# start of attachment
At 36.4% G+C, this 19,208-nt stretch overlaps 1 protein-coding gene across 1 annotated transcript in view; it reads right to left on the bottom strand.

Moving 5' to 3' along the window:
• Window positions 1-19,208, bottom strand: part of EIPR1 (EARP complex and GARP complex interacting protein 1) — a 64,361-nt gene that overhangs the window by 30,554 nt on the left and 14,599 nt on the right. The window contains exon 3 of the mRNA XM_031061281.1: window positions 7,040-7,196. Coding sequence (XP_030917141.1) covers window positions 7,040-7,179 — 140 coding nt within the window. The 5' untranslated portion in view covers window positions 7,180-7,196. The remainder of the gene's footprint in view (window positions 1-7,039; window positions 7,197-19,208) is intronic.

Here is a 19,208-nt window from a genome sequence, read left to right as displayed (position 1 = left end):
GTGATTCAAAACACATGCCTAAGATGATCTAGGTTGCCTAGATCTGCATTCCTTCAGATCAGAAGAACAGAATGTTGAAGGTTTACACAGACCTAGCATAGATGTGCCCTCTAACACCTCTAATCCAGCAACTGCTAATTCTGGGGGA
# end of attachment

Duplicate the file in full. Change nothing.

At 36.4% G+C, this 19,208-nt stretch overlaps 1 protein-coding gene across 1 annotated transcript in view; it reads right to left on the bottom strand.

Moving 5' to 3' along the window:
• Window positions 1-19,208, bottom strand: part of EIPR1 (EARP complex and GARP complex interacting protein 1) — a 64,361-nt gene that overhangs the window by 30,554 nt on the left and 14,599 nt on the right. The window contains exon 3 of the mRNA XM_031061281.1: window positions 7,040-7,196. Coding sequence (XP_030917141.1) covers window positions 7,040-7,179 — 140 coding nt within the window. The 5' untranslated portion in view covers window positions 7,180-7,196. The remainder of the gene's footprint in view (window positions 1-7,039; window positions 7,197-19,208) is intronic.

Here is a 19,208-nt window from a genome sequence, read left to right as displayed (position 1 = left end):
GTGATTCAAAACACATGCCTAAGATGATCTAGGTTGCCTAGATCTGCATTCCTTCAGATCAGAAGAACAGAATGTTGAAGGTTTACACAGACCTAGCATAGATGTGCCCTCTAACACCTCTAATCCAGCAACTGCTAATTCTGGGGGA